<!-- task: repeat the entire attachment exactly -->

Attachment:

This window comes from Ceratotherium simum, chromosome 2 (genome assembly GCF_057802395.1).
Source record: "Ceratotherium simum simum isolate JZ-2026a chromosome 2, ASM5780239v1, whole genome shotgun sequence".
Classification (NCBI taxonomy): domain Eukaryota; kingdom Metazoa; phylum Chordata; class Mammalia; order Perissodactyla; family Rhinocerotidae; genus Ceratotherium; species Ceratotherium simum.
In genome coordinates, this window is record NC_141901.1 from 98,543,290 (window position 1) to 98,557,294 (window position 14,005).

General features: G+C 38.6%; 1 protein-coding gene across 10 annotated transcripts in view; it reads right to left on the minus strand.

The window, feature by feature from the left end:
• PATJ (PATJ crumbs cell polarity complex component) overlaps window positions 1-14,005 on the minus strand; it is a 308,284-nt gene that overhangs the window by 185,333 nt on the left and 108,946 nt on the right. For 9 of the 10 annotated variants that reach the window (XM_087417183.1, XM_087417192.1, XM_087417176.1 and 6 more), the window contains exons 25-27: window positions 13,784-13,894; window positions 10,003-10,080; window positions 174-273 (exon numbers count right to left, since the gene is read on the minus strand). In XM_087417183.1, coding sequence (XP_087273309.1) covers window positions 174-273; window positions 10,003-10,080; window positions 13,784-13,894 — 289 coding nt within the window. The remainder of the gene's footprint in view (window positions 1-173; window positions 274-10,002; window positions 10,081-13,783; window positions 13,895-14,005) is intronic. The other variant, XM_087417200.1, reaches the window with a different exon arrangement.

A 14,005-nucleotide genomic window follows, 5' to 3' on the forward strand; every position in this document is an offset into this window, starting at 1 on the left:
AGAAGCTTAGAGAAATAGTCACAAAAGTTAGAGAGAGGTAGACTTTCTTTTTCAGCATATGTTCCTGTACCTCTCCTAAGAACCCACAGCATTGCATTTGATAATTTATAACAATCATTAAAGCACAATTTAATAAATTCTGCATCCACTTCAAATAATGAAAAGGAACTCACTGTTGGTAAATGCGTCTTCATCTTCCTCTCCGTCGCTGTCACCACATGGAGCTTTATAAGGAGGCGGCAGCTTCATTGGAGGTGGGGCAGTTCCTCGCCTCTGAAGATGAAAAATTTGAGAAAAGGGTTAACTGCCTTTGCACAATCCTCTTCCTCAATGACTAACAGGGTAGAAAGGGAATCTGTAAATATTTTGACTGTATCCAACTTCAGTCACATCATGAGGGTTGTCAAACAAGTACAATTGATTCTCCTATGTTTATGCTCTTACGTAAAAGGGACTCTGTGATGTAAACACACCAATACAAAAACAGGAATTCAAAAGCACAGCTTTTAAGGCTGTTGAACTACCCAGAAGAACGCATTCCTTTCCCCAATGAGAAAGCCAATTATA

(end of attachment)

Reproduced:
This window comes from Ceratotherium simum, chromosome 2 (genome assembly GCF_057802395.1).
Source record: "Ceratotherium simum simum isolate JZ-2026a chromosome 2, ASM5780239v1, whole genome shotgun sequence".
Classification (NCBI taxonomy): domain Eukaryota; kingdom Metazoa; phylum Chordata; class Mammalia; order Perissodactyla; family Rhinocerotidae; genus Ceratotherium; species Ceratotherium simum.
In genome coordinates, this window is record NC_141901.1 from 98,543,290 (window position 1) to 98,557,294 (window position 14,005).

General features: G+C 38.6%; 1 protein-coding gene across 10 annotated transcripts in view; it reads right to left on the minus strand.

The window, feature by feature from the left end:
• PATJ (PATJ crumbs cell polarity complex component) overlaps window positions 1-14,005 on the minus strand; it is a 308,284-nt gene that overhangs the window by 185,333 nt on the left and 108,946 nt on the right. For 9 of the 10 annotated variants that reach the window (XM_087417183.1, XM_087417192.1, XM_087417176.1 and 6 more), the window contains exons 25-27: window positions 13,784-13,894; window positions 10,003-10,080; window positions 174-273 (exon numbers count right to left, since the gene is read on the minus strand). In XM_087417183.1, coding sequence (XP_087273309.1) covers window positions 174-273; window positions 10,003-10,080; window positions 13,784-13,894 — 289 coding nt within the window. The remainder of the gene's footprint in view (window positions 1-173; window positions 274-10,002; window positions 10,081-13,783; window positions 13,895-14,005) is intronic. The other variant, XM_087417200.1, reaches the window with a different exon arrangement.

A 14,005-nucleotide genomic window follows, 5' to 3' on the forward strand; every position in this document is an offset into this window, starting at 1 on the left:
AGAAGCTTAGAGAAATAGTCACAAAAGTTAGAGAGAGGTAGACTTTCTTTTTCAGCATATGTTCCTGTACCTCTCCTAAGAACCCACAGCATTGCATTTGATAATTTATAACAATCATTAAAGCACAATTTAATAAATTCTGCATCCACTTCAAATAATGAAAAGGAACTCACTGTTGGTAAATGCGTCTTCATCTTCCTCTCCGTCGCTGTCACCACATGGAGCTTTATAAGGAGGCGGCAGCTTCATTGGAGGTGGGGCAGTTCCTCGCCTCTGAAGATGAAAAATTTGAGAAAAGGGTTAACTGCCTTTGCACAATCCTCTTCCTCAATGACTAACAGGGTAGAAAGGGAATCTGTAAATATTTTGACTGTATCCAACTTCAGTCACATCATGAGGGTTGTCAAACAAGTACAATTGATTCTCCTATGTTTATGCTCTTACGTAAAAGGGACTCTGTGATGTAAACACACCAATACAAAAACAGGAATTCAAAAGCACAGCTTTTAAGGCTGTTGAACTACCCAGAAGAACGCATTCCTTTCCCCAATGAGAAAGCCAATTATA